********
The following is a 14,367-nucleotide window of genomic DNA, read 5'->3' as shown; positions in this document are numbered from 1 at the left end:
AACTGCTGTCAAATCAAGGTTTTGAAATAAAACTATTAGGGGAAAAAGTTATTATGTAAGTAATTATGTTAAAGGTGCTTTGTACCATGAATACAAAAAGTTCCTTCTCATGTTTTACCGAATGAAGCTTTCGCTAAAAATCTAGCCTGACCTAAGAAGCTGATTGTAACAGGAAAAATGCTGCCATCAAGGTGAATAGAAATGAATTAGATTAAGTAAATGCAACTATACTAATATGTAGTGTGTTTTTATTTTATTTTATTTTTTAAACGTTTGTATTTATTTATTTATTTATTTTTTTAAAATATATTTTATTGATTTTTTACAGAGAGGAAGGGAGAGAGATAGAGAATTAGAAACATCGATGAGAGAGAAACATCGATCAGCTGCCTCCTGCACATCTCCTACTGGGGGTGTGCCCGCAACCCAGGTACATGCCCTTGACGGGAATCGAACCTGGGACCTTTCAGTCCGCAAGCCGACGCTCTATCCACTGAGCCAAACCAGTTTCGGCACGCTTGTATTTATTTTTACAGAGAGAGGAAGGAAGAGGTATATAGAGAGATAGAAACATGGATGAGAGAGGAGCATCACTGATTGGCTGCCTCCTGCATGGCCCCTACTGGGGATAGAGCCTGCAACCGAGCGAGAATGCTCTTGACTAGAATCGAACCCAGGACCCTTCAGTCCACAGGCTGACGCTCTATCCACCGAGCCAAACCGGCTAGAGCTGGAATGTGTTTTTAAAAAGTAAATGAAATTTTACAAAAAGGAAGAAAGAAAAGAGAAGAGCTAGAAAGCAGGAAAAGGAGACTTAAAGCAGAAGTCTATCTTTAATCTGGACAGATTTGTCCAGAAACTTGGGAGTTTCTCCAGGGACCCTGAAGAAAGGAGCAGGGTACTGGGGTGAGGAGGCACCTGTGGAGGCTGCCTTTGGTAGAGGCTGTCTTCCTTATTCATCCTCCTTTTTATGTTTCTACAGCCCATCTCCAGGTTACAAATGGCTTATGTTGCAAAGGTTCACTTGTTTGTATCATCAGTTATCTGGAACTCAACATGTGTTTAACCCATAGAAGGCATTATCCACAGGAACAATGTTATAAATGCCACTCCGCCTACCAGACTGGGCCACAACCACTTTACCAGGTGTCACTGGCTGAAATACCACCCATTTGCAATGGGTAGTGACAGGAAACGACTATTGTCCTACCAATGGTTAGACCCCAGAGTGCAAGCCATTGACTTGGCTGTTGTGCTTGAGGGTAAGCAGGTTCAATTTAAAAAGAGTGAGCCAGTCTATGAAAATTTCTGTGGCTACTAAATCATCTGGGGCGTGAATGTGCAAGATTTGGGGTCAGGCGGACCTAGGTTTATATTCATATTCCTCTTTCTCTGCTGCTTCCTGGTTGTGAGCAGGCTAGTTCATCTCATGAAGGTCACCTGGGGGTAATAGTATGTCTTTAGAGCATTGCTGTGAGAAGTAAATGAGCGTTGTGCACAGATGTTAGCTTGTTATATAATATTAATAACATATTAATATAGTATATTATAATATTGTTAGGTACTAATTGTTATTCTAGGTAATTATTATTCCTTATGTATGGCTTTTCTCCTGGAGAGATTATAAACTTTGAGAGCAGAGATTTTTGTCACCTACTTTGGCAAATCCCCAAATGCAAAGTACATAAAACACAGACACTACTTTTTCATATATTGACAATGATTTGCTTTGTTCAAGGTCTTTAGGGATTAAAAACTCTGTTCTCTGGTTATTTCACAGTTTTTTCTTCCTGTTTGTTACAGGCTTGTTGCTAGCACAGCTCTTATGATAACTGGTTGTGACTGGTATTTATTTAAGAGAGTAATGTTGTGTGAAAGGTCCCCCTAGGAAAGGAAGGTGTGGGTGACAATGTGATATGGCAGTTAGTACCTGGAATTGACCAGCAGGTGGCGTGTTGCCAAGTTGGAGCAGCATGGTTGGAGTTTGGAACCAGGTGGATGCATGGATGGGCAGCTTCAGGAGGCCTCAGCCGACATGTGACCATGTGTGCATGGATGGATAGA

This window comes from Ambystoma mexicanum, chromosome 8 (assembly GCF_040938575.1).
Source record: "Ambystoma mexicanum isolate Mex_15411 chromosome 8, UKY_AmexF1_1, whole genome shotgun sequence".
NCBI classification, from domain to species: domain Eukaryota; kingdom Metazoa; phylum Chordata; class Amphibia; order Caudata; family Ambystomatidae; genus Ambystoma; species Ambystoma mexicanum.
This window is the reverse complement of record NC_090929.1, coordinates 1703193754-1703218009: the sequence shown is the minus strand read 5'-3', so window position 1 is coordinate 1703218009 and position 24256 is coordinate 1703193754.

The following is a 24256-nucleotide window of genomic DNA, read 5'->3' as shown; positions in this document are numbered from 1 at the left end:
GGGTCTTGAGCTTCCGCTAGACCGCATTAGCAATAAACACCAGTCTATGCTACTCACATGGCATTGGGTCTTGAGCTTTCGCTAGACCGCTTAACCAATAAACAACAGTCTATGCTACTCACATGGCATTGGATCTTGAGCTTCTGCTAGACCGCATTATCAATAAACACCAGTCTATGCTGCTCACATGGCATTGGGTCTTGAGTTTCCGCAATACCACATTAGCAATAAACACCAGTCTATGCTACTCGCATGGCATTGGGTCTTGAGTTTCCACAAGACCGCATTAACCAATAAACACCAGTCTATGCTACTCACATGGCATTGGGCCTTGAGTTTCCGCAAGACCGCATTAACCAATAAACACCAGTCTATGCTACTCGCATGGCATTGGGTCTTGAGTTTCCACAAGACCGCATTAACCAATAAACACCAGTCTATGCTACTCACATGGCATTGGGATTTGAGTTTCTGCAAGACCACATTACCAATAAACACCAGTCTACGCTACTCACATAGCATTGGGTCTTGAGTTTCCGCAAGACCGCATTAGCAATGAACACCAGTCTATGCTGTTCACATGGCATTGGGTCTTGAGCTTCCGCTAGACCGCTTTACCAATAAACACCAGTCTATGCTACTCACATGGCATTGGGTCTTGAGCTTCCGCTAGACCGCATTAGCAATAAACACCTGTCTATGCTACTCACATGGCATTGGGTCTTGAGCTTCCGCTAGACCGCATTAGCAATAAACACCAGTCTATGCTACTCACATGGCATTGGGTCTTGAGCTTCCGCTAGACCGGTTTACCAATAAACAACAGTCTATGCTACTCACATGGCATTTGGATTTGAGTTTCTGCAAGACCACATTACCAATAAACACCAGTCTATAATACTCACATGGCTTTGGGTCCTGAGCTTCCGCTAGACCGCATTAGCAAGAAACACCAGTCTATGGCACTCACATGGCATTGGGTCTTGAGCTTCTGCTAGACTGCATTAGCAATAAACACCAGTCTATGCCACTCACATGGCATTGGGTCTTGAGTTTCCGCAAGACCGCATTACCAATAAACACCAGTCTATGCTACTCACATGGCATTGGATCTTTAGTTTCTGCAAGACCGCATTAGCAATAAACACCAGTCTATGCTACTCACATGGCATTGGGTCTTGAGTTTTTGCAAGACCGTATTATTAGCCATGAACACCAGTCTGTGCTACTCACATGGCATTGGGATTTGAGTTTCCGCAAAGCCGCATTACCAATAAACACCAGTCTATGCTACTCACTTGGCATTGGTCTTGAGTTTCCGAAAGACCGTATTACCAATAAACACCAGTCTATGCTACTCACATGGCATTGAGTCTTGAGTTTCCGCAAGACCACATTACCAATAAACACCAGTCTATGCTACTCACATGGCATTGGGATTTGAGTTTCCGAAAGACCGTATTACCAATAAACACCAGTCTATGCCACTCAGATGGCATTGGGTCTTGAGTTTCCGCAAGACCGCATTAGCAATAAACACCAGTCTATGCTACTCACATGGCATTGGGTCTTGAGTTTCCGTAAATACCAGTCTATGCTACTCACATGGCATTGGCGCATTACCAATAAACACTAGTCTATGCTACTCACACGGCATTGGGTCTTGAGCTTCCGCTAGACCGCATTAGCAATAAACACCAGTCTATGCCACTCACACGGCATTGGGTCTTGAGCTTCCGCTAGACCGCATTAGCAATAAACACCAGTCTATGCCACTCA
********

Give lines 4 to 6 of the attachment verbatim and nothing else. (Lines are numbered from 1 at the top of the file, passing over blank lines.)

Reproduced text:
Source record: "Ambystoma mexicanum isolate Mex_15411 chromosome 8, UKY_AmexF1_1, whole genome shotgun sequence".
NCBI classification, from domain to species: domain Eukaryota; kingdom Metazoa; phylum Chordata; class Amphibia; order Caudata; family Ambystomatidae; genus Ambystoma; species Ambystoma mexicanum.
This window is the reverse complement of record NC_090929.1, coordinates 1703193754-1703218009: the sequence shown is the minus strand read 5'-3', so window position 1 is coordinate 1703218009 and position 24256 is coordinate 1703193754.